It’s Heritage Month!
Directories reveal Sandy Hill shops of yesteryear
“Ground floor commercial”—words we often see on those big white panels that announce requests for adjustments to current zoning requirements in front of buildings slated for renovations or demolition. Presumably developers have concluded that they can increase their revenues by combining commercial and residential uses in their properties. A look at old City Directories reveals that this is hardly a new phenomenon. In fact, a hundred years ago many residents of Sandy Hill were profiting from the opportunities for “ground floor commercial” enterprises.
Zoning restrictions were doubtless less stringent in those days. A family might decide to increase its revenue by turning its front parlour into a little shop. When a customer opened the front door, a bell would ring and the woman of the house, home with the children, would emerge from her kitchen to make the sale from her small stock of essential sundries and canned goods. Her customer would probably be a neighbour; cars were rare and people shopped frequently and close to home. One such shop persisted into the mid-1980s. Mrs. Farmer sold supplements, health food products and whole wheat bread from a local bakery out of her front room at 280 Nelson St. under the name “Ottawa Health Aids.” The house has since reverted to purely residential use, its mansard roof, once fire-engine red, now painted a sedate black.
Even in the case of larger and better-stocked grocery stores, the owner frequently lived in the same building or nearby. For instance, in 1923, the Guillet Brothers, Hilary and Modeste, had a grocery store at 316 Nelson Street; they and their families lived across the street at 363 Nelson. The grocery store has been replaced by a parking lot for l’École Francojeunesse and a low-rise apartment building has taken the place of their house. In 1915, two families ran the Gordon and Levinson grocery at 236 Somerset East. Max Levinson’s home address was the same as the store’s; Bert Gordon lived in the same building, but his address was around the corner at 402 Chapel. This building now houses apartments and, until recently, a laundromat on the ground floor—still commercial, though not a store. There were many of these small grocery stores dotted all over Sandy Hill in the early years of the 20th century, most of them owned or run by individual proprietors. An exception was a branch of Dominion Stores at 118 Osgoode St. Even this could not have been a very large business; it occupied the space that is now the parking lot beside Father and Sons restaurant.
Apart from grocery stores, pharmacies and drugstores were the most common businesses. McGrory’s Drug Store was located at 120 Osgoode, next to the Dominion store. It is now a convenience store, but two other drug stores have maintained their vocation. Since at least 1909, there has been a drug store at 390 Rideau Street, where the Rideau Pharmacy is now located. What is now the Guardian Medical Pharmacy at the corner of Rideau and Charlotte began in 1912; for many years successive owners lived next door at 578 Rideau. Another Sandy Hill pharmacy has moved several times, but has kept its name. Arthur Frank Astley opened his pharmacy in 1916 at 80 Henderson, on the corner of Osgoode where there has been a hair salon for many years. By 1923, he had moved his business two blocks away to 244 Laurier, tucked into the side of the house at the corner of Laurier and Nelson. He was still practising there in the 1970s, standing behind his dark wooden counter in front of the rows of bottles full of mysterious ingredients essential to his work as a compounding pharmacist. He retired in 1976, and the pharmacist who succeeded him modernized the business. Unable to expand its dimensions in the old location, Astley’s Pharmacy later moved to its current spot at 423 Rideau. The corner location at 244 Laurier eventually went through a number of incarnations as a pub and restaurant, but is now vacant.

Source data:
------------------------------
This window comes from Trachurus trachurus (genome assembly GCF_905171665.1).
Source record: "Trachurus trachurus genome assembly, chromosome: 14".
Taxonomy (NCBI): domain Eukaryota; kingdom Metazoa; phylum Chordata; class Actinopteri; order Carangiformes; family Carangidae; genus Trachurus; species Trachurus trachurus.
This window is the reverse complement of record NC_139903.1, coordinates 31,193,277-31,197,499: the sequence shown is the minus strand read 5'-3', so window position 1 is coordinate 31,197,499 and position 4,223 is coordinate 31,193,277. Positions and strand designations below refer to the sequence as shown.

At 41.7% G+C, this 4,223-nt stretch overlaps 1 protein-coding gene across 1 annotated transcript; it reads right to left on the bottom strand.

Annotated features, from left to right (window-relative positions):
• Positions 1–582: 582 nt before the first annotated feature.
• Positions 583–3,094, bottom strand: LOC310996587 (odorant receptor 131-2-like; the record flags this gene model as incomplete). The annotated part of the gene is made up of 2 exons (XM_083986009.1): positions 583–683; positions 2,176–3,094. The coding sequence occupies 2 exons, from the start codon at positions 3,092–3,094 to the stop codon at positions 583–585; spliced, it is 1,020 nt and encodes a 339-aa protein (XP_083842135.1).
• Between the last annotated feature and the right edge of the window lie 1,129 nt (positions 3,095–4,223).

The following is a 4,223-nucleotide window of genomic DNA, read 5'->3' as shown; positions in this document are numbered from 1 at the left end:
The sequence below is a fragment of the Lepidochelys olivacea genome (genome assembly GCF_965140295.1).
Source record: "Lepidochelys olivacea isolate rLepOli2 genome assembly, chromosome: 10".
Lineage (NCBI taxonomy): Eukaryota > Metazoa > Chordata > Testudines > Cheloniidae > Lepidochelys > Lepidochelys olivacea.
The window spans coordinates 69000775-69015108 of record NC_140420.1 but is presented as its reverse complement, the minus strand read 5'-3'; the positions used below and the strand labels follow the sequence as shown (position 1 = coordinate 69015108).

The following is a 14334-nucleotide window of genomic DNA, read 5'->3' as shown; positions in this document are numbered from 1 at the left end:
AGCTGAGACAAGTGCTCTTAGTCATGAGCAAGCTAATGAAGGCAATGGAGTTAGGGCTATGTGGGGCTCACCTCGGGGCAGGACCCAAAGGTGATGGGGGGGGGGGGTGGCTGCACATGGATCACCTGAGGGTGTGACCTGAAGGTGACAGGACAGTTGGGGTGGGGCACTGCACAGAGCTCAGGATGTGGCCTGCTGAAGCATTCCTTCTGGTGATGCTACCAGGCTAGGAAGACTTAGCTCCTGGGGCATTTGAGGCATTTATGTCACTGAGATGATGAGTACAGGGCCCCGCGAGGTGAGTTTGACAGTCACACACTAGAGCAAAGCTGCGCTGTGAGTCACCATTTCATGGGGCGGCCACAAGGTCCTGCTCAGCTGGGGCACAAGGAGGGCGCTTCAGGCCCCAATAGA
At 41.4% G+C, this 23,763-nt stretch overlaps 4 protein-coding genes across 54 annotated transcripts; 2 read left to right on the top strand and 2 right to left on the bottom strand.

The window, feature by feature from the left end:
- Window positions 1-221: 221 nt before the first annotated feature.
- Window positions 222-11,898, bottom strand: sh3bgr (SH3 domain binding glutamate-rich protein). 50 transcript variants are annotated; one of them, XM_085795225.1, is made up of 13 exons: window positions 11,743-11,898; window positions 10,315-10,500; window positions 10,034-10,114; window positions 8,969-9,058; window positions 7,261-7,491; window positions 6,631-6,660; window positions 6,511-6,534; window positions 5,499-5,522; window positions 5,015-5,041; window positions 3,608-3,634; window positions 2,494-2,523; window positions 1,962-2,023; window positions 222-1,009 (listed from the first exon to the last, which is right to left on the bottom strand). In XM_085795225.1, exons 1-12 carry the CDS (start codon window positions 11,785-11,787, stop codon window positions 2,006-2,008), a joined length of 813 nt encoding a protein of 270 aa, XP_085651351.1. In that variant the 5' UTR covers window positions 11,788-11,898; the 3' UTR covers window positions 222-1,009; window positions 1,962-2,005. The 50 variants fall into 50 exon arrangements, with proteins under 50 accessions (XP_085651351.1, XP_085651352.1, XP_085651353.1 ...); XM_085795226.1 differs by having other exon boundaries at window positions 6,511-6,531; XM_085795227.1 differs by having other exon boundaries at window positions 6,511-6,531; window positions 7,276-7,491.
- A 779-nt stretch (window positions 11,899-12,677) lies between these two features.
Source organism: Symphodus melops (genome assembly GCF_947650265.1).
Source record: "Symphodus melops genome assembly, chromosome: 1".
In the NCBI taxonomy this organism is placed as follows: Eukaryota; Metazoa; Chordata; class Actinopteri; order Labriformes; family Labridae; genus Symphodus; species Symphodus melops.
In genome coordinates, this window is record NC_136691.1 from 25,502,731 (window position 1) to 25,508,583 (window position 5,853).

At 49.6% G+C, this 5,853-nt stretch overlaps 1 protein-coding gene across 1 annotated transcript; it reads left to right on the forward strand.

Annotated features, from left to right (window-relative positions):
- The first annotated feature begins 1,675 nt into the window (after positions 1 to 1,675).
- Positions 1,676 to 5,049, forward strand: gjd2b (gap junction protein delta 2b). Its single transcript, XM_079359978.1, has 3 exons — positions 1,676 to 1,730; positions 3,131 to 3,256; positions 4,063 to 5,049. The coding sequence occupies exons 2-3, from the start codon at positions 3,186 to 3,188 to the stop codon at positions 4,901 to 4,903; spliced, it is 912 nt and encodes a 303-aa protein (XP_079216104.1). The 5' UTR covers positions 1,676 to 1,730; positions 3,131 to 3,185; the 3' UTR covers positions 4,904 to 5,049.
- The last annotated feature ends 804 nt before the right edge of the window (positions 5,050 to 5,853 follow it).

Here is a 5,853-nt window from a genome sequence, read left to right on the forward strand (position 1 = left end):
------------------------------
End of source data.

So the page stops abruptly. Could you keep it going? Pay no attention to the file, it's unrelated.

Someone looking for a restaurant in Sandy Hill one hundred years ago would have gone hungry. Residents who wanted to eat or drink away from home—a rarer experience at that time than it is today—would go to a hotel dining room or a tavern. Such establishments generally clustered around the railway station, the ByWard Market and Lowertown. Times and habits have changed, and now there are lots of places to get a bite to eat, a cup of coffee or a drink without leaving our neighbourhood. Some of these businesses occupy spaces that had other commercial uses in the past. The Sandy Hill Lounge and Grill, on the ground floor of the house at the corner of Blackburn and Somerset East, was home to the Blackburn Food Store in 1948. Where we see the Happy Goat Coffee Company today was once Thomas Collins’ grocery store. Mr. Collins lived next door, at 315 Wilbrod, where we now find a laundromat. In 1909, people who wanted their washing done might take it to the “Chinese laundry” a few doors down at 321 Wilbrod. No personal name is attached to this business in the City Directory, as is the case for the nine anonymous “Chinese restaurants” listed in Ottawa in the 1916 Directory.
One of the last owner-occupied, family-run businesses in Sandy Hill was Ayoub’s Minimart. The Chahine family retired in 2016 after over 40 years of living in and serving the community. Safi Fine Foods has opened in the same location. Although he does not live upstairs, Operations Manager Mohamed Ali Abdo is carrying on the tradition of an independent neighbourhood grocery store—just kitty-corner from the former Blackburn Food Store. Let’s hope that some of the “ground floor commercial” enterprises proposed on those big white panels turn out to add other interesting services within walking distance for Sandy Hill residents.